We have executives with various backgrounds and areas of expertise. If you are looking for a source, our team members can provide insight on all things data recovery, digital forensics, incident response and risk management.
The Gillware Story
Gillware is a professional data recovery, digital forensics, incident response and risk management company. The company was founded in 2004 by two brothers, Brian and Tyler Gill, on the principle that even professional data recovery services should not be prohibitively expensive. Since then, Gillware has become a world-class data recovery lab, pioneering sensible pricing and financially risk-free services through the use of state-of-the-art engineering techniques and proprietary recovery tools.
Gillware performs over 15,000 recoveries each year. Its Madison, Wisconsin-based data recovery lab is SOC 2 Type II security audited and equipped with ISO-5 Class 100 cleanroom facilities. With an industry-leading research and development team, Gillware is the preferred data recovery provider for major technology companies such as Western Digital and Dell.
Whether it’s data recovery, ransomware, cybersecurity or anything else related to data, our team provides valuable insight.
Brian holds a B.S. degree in Computer Science from the University of Wisconsin-Madison.
To contact or interview Brian, please call Bruce Hennings at 877-624-7206.
Director, Research & Development
With a B.S.E. degree in Computer Engineering from the University of Michigan, Greg has pioneered methods of data recovery for solid-state flash memory devices, virtual environments, obscure file systems, and complex server and storage area network configurations.
To contact or interview Greg, please contact Media Contact Lauren Reid.
Cindy holds an M.Sc. in Forensic Computing and Cyber Crime Investigation from University College, Dublin.
To contact or interview Cindy, please contact Media Contact Lauren Reid.
Lead Investigator, Partner
Nathan obtained a B.S. in Computer Engineering at the University of Wisconsin College of Engineering before joining Gillware’s team of experts.
To contact or interview Nathan, please contact Media Contact Lauren Reid
Senior Data Recovery Engineer
To contact or interview Mike, please contact Bruce Hennings at 877-624-7206.
Data Recovery Engineer
To contact or interview Cody, please contact Bruce Hennings at 877-624-7206.
The process of retrieving lost data from a data storage device such as a hard disk drive, solid state drive, flash memory, optical disk, smartphone or tablet, or magnetic tape. This includes data that has been deleted as well as data that has been rendered inaccessible as a result of damage to the device. Damaged storage devices require special expertise and tools to repair, such as those found in a data recovery lab.
Data Recovery Lab
An environment in which data recovery can be done safely. A proper data recovery lab provides a clean enough environment that a hard disk drive can be opened up without exposing its sensitive components to airborne contaminants, and is staffed with highly-trained technicians and computer scientists. Professional data recovery labs also make use of a large library of readily-available donor parts for fixing broken hard disk drives.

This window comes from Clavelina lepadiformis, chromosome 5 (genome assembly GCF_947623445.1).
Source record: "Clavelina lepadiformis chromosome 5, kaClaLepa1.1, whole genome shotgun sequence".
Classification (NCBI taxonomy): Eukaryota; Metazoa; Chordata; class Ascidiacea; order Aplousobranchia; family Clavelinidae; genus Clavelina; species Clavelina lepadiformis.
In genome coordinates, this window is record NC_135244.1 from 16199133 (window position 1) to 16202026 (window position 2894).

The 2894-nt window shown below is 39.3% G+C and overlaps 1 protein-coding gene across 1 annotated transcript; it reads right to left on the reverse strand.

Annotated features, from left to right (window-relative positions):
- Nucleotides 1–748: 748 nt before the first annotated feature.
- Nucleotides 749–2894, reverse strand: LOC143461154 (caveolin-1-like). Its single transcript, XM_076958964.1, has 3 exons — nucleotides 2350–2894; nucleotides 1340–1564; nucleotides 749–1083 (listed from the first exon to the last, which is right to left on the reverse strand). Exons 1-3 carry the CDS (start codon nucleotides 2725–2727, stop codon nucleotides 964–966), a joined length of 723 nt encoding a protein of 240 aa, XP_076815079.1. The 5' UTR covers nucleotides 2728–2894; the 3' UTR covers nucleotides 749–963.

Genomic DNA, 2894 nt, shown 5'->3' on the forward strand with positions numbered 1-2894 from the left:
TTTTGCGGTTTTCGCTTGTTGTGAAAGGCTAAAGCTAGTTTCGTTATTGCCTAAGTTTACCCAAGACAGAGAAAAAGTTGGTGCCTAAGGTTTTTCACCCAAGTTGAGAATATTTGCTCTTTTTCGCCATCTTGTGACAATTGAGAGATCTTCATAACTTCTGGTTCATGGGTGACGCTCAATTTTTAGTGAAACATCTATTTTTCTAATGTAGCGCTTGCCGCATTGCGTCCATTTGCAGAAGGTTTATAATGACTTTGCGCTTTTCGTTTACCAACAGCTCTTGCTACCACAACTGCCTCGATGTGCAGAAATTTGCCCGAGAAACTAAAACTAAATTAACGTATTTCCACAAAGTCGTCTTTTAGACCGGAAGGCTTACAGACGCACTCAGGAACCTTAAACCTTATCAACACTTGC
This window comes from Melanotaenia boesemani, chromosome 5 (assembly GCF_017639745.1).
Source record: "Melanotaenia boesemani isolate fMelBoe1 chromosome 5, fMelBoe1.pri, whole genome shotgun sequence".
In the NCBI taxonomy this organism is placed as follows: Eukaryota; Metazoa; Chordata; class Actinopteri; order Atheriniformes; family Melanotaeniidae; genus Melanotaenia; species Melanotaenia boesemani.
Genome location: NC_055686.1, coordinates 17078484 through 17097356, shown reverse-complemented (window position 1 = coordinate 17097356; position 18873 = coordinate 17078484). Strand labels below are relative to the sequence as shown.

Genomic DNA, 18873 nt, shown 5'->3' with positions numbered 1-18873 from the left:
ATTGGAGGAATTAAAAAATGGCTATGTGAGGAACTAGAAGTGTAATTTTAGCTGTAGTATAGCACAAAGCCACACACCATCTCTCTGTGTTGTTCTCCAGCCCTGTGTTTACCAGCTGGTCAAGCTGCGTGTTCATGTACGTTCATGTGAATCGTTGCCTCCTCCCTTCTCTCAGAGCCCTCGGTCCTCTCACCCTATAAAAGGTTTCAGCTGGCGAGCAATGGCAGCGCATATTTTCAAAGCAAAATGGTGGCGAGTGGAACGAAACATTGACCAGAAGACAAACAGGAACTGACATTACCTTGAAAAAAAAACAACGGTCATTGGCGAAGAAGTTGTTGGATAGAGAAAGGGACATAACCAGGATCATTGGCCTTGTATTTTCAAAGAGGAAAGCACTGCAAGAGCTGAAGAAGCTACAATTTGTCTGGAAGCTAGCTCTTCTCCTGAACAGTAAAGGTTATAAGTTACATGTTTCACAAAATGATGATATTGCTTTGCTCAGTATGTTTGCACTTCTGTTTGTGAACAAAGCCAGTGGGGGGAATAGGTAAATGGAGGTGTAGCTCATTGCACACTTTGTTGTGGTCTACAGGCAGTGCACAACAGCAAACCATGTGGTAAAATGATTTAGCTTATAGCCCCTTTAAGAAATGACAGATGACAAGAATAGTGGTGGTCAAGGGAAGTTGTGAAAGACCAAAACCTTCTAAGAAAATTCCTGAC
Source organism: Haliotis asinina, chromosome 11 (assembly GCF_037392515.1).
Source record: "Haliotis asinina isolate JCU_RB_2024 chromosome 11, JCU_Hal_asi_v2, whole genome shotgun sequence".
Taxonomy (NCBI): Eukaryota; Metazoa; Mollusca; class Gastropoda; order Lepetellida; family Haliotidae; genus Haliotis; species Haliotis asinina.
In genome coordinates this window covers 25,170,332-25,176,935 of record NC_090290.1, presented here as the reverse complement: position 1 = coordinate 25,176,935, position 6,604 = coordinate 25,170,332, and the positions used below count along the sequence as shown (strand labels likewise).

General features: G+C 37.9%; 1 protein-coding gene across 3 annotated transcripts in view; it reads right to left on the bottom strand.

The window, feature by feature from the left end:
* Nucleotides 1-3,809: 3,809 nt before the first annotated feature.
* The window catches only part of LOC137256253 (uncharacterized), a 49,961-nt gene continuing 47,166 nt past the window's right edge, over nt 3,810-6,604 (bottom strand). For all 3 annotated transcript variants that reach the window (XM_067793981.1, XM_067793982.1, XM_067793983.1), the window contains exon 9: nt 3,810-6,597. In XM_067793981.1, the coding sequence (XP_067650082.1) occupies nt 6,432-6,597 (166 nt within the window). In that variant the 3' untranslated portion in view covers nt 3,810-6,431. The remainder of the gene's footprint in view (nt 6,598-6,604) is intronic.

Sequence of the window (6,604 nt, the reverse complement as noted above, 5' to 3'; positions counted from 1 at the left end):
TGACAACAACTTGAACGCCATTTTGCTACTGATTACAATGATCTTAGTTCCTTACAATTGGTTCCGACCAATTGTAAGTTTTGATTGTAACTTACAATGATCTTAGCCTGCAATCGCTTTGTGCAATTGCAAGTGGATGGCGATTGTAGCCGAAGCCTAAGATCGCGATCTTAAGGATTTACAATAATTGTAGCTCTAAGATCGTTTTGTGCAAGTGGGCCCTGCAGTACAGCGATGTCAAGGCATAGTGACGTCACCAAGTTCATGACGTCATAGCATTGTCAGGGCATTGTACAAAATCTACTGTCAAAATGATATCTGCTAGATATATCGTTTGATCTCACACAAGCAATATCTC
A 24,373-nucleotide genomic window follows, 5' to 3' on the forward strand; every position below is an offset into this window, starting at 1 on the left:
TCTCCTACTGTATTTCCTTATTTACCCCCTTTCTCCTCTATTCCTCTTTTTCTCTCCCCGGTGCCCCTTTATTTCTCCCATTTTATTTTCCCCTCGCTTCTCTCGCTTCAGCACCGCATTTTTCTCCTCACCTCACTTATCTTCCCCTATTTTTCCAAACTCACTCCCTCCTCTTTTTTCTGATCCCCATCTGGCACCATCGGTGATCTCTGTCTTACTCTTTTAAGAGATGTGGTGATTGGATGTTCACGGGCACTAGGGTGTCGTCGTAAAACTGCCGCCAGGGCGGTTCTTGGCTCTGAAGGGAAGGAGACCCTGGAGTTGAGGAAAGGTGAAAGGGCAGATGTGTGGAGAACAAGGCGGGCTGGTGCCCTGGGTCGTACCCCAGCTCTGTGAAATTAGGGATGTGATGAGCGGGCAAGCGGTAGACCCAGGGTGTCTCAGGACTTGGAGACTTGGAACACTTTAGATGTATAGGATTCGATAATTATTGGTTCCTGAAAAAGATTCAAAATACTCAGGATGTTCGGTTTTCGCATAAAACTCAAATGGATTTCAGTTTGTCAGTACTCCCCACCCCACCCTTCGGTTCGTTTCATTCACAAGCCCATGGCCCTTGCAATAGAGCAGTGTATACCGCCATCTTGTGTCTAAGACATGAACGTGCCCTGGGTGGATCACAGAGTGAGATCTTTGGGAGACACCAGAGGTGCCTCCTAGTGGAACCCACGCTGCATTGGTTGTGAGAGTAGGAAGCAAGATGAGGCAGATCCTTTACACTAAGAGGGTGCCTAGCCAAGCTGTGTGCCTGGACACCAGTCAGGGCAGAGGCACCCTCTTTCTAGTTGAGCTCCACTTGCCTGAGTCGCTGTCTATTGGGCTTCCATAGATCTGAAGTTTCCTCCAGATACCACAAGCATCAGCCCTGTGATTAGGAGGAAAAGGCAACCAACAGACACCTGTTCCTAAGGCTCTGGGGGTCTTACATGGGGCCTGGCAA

Hard Disk Drive
A storage medium that has existed since the 1950s in which data is stored magnetically on spinning disk platters. Hard disk drives, or HDDs, are still the most commonly-used storage device in personal computers and data centers alike. Magnetic read/write heads similar to the needles on a record player float several nanometers above the platter surfaces, recording and altering the magnetic fields on the platters.
Hard Disk Platter
A hard disk platter is a disk of aluminum or glass coated with a thin layer of ferromagnetic alloy. Small, magnetically-charged regions of the disk contain the user’s data. Many modern hard disk drives have multiple platters, with data present on both surfaces of each.
A storage medium in which data is stored electronically on non-volatile random access memory (NVRAM). Solid-state drives, or SSDs, use NAND flash memory chips to store data. Electrically-stored memory with no moving parts makes SSDs faster and harder to damage than hard disk drives.
A storage device that uses some combination of spinning disk platters and NAND flash memory chips to store data. Some hybrid drives are hard drives with additional flash memory chips connected to the circuit board. Other hybrid drives, such as the Apple Fusion Drive, combine a separate HDD and SSD into a single volume.
When the magnetic read/write heads inside a hard disk drive make contact with the platters, they can scratch the platters and scrape off the ferromagnetic substrate containing the owner’s data. The scraped-off platter coating cannot be restored, and often embeds itself on the still-intact areas of the platters, where it must be polished off using burnishing tools.
Click of Death
When a hard disk drive’s read/write heads lose the ability to read or write data, they produce a rhythmic ticking noise as they fly blindly over the surfaces of the platters. People in the computer repair and IT industry refer to this noise as “the Click of Death.”